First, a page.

The accompanying low winter light in Yosemite and Mariposa County are photographer-friendly. In fact, it isn’t hard to find great places to shoot winter photos. There is nowhere else in the country that offers such a concentration of towering trees, striking rock formations and incredible frozen waterfalls. Bridalveil Fall, Lower Yosemite Falls, Mirror Lake, and the Vernal Fall footbridge section of the Mist Trail are all hikable, except after heavy snowfalls. Artist Point is also accessible nearly all year, as well as the valley loop trail, which winds from one end of the valley to the other.
The Hetch Hetchy region is much lower than Yosemite Valley, and Yosemite winter hikes here, such as Wapama Falls, are usually accessible through the season. The Hetch Hetchy region lies below 4,000 feet (1,220 meters) elevation and is actually preferable in the winter when it’s not as hot.
There are lots of winter hikes and winter activities in Yosemite to keep you happy, and not only is lodging easier to find in this season but locals know winter along with spring and fall are truly the best times for visiting.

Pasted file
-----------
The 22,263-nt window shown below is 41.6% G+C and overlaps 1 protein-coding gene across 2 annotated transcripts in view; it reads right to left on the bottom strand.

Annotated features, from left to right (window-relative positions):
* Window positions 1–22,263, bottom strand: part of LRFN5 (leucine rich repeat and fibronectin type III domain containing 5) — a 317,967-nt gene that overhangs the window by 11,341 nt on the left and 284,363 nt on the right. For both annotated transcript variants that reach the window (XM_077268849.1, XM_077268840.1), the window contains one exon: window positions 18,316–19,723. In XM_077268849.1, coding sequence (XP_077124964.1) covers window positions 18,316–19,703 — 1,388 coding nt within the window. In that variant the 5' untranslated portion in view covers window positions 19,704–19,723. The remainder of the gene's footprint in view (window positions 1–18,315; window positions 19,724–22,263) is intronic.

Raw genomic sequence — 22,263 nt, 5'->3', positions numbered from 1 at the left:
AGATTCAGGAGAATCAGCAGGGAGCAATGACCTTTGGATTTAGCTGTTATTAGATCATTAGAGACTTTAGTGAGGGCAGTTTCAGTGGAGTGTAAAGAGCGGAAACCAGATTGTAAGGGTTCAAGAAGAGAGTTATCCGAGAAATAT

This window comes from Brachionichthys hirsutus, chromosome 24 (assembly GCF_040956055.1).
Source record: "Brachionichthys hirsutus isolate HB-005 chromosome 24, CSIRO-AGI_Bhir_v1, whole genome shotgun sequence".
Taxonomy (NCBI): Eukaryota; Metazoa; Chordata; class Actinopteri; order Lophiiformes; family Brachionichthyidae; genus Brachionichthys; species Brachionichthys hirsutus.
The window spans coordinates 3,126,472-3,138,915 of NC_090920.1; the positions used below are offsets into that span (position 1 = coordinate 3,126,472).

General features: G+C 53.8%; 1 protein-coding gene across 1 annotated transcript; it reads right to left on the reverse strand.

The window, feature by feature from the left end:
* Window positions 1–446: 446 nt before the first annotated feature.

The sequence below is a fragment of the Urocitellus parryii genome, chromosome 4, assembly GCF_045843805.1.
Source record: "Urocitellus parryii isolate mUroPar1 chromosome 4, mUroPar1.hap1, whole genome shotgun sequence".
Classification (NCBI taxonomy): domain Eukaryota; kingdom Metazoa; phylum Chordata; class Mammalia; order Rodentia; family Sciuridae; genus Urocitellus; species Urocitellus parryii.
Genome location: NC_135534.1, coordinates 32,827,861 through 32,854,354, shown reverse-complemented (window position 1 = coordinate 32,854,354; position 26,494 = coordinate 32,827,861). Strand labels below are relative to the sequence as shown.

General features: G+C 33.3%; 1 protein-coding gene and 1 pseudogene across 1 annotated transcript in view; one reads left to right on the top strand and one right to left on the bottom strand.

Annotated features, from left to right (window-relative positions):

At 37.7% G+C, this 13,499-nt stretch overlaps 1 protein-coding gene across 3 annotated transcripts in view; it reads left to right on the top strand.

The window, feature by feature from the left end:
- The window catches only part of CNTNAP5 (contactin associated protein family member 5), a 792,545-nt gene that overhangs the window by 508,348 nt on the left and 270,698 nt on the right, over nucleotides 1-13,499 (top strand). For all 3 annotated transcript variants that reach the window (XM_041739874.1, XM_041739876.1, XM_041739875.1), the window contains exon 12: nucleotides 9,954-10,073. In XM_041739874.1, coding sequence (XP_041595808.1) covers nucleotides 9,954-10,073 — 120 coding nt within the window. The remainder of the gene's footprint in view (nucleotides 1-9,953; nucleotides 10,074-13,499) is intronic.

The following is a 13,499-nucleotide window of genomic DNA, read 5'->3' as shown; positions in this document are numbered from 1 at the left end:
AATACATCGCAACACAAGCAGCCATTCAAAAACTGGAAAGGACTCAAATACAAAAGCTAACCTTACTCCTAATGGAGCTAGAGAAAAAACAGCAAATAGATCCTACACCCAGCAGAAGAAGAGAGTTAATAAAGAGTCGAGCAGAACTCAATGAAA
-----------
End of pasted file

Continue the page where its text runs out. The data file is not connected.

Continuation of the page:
Yosemite Winter Lodging
Most of the non-camping options in Yosemite Valley and southern Yosemite are open year round, including the tent cabins in Curry Village. This year, Yosemite Mariposa County is excited to announce our new lodging additions to the area, Autocamp Yosemite and Explorer Cabins by Tenaya Lodge.
Accommodations inside Yosemite usually require reservations months or even years ahead for summertime stays, but Yosemite National Park’s walk-up traffic in winter is light, and Mariposa County offers incredible Yosemite winter lodging options as well.
Mariposa, Midpines and El Portal are the perfect getaways for Yosemite winter lodging because of their convenient location off Highway 140. The easiest, and typically least icy, winter route into the park is also accessed through Highway 140 as well. From cozy cabins, bed and breakfasts, Autocamp and more, Yosemite lodging this winter and holiday season is at your fingertips.
When the best ways to get here are taken care of, it’s what you plan on doing once you arrive that’s most important now. There are more than a few reasons to head to Yosemite this winter. What will you choose?